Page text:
Corn — good for eating and looking nice

Lee Pulaski
City Editor

Corn can be a vital staple in meals for Native Americans and other Indigenous cultures, but certain corns can also have other uses, as well, including making necklaces and bracelets.

Dolly Potts showed a small workshop of people on July 27 at the Sustainable Development Institute on the College of Menominee Nation’s Keshena campus how to cook with Bear Island flint corn to make the hard shells edible, but she also showed them how the uncooked kernels can be combined with beads and other things to make beautiful items to wear. While much of this knowledge is a part of the history of many tribes, it has become lost as those tribes were forced to assimilate into the white man’s world in America through reservations, boarding schools and tribal terminations.

One of the benefits of Bear Island flint corn, according to Potts, is its ability to withstand colder temperatures, which makes it a good crop for tribes in Wisconsin and other northern states.

“So many times, this corn is grown on islands and near water, because the water warms the earth and helps to grow the corn,” Potts said. “Another reason we like it is because it has a short growing season (85 days), and a lot of corns take a lot longer.”

The Bear Island flint corn is more commonly associated with the Ojibwe than the Menominee, but the colorful corn helps to prop open the door for Indigenous knowledge with the tribe as it tries to reclaim its identity and its past. The corn currently grows in the community garden at the institute, but Potts and others affiliated with the college have been working with other tribes to learn about its uses and how to prepare it properly.

“We went through the process of processing it, drying it out, and then we decided to hull it,” Potts said about the efforts to learn about growing and using the corn.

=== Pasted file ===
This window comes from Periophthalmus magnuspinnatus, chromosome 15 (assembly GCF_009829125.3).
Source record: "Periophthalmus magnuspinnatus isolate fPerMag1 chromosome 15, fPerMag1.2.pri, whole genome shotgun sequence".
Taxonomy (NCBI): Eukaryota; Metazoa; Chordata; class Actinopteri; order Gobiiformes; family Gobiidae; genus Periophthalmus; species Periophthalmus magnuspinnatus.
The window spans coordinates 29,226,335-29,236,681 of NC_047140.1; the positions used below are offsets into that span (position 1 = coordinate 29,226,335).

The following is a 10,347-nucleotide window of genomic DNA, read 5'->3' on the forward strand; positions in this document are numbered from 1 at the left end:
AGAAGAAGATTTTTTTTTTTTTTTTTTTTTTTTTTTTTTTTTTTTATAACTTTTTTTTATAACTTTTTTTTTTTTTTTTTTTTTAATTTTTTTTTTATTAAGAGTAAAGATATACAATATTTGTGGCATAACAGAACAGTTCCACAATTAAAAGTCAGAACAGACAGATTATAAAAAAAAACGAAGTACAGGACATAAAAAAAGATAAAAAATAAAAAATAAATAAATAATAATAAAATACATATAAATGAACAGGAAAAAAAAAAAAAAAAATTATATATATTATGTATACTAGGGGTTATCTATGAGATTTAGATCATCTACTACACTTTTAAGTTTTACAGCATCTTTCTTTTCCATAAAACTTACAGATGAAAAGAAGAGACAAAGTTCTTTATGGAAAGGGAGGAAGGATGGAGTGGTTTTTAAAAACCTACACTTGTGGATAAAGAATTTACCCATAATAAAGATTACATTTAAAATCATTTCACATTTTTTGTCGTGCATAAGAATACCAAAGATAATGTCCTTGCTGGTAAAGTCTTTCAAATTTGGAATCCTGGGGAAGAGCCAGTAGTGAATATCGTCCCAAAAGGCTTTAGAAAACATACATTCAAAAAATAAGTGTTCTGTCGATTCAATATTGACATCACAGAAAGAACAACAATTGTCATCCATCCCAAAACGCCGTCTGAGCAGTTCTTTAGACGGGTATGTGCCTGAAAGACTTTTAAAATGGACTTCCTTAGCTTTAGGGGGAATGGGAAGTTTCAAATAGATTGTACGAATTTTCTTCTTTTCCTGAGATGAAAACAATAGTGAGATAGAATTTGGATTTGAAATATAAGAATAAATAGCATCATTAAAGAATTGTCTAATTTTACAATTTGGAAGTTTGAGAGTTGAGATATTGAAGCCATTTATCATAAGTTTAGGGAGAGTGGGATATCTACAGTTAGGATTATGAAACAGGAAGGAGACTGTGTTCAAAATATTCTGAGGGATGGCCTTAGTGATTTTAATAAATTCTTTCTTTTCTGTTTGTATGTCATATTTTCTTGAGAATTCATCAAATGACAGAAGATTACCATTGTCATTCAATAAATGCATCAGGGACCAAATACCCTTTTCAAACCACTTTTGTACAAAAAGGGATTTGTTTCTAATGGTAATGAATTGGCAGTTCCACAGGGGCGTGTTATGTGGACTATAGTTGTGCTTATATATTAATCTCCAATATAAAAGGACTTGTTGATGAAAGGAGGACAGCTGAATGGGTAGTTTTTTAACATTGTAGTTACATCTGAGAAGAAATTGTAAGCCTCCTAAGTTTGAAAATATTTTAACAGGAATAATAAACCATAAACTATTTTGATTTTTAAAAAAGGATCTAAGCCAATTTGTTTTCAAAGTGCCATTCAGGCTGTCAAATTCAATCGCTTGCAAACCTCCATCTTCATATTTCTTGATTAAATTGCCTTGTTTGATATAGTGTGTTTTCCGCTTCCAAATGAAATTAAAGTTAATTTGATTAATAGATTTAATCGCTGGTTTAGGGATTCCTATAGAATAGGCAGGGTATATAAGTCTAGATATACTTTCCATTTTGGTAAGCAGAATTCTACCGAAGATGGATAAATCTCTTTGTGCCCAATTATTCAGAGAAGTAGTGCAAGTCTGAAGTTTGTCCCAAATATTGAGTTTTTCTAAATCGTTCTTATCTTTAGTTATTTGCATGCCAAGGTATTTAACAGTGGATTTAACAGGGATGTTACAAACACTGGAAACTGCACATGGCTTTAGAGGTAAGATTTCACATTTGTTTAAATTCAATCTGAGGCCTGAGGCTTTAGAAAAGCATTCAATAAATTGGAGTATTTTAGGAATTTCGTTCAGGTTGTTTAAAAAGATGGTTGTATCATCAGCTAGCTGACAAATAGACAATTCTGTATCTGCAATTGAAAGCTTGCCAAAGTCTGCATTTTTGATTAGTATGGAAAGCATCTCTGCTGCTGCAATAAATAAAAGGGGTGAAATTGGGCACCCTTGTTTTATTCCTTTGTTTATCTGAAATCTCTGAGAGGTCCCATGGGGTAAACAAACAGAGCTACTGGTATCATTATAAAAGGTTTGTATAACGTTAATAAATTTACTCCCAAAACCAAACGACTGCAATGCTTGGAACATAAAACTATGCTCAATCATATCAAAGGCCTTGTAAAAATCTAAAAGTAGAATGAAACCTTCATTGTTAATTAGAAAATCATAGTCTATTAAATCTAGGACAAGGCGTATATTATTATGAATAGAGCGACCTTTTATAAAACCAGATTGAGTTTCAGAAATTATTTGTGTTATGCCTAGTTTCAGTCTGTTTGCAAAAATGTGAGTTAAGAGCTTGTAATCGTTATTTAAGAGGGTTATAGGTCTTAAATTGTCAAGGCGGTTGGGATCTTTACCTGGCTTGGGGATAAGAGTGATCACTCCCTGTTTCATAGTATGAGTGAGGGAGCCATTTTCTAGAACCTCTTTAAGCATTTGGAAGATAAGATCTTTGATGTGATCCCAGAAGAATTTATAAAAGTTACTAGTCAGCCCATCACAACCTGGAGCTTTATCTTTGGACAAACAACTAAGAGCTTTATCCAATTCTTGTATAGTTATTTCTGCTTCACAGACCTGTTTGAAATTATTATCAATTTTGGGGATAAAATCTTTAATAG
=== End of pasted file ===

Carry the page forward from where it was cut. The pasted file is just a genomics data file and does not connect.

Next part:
Potts noted that she and the others learned about the flint corn’s hard shell and how it needs to be boiled for hours to remove the hard shell and make it ready for consumption. However, it takes more than water to soften the corn, and during the workshop, bags with a hardwood ash from oak trees were used to aid the processing.

“It’s the best ash to hull corn,” Potts said. “It’s a traditional way of hulling corn. It adds a smoked flavor to the corn.”

With a forested area comprising much of the reservation, the Menominee are in a good position to hull the corn and prepare it for consumption, according to Potts. The institute was able to used the burned wood as biochar to help grow the corn, she said.

Prior to the workshop with the flint corn, Potts did a workshop about milkweed, showing participants how to harvest it and use it in cooking. More workshops are in the development stages, and information about them can be found on the CMN Sustainable Development Institute’s Facebook page.

“A lot of our knowledge exists with our elders, and they pass it down to others,” Potts said. “In these times, we’ve got to go back to these old ways. I’m glad that young people are learning that way of doing things. We didn’t have tractors and cultivators, and we couldn’t go to Farm and Home and get fertilizer. We had biochar and fish emulsions, and those things were found in the ancient garden beds (on the reservation).”

Potts is eager to continue her work in showing the Menominee and other Native Americans how the old ways can still be the best ways to maintain a healthy and sustainable lifestyle.

“This is my life,” Potts said. “I do this everyday.”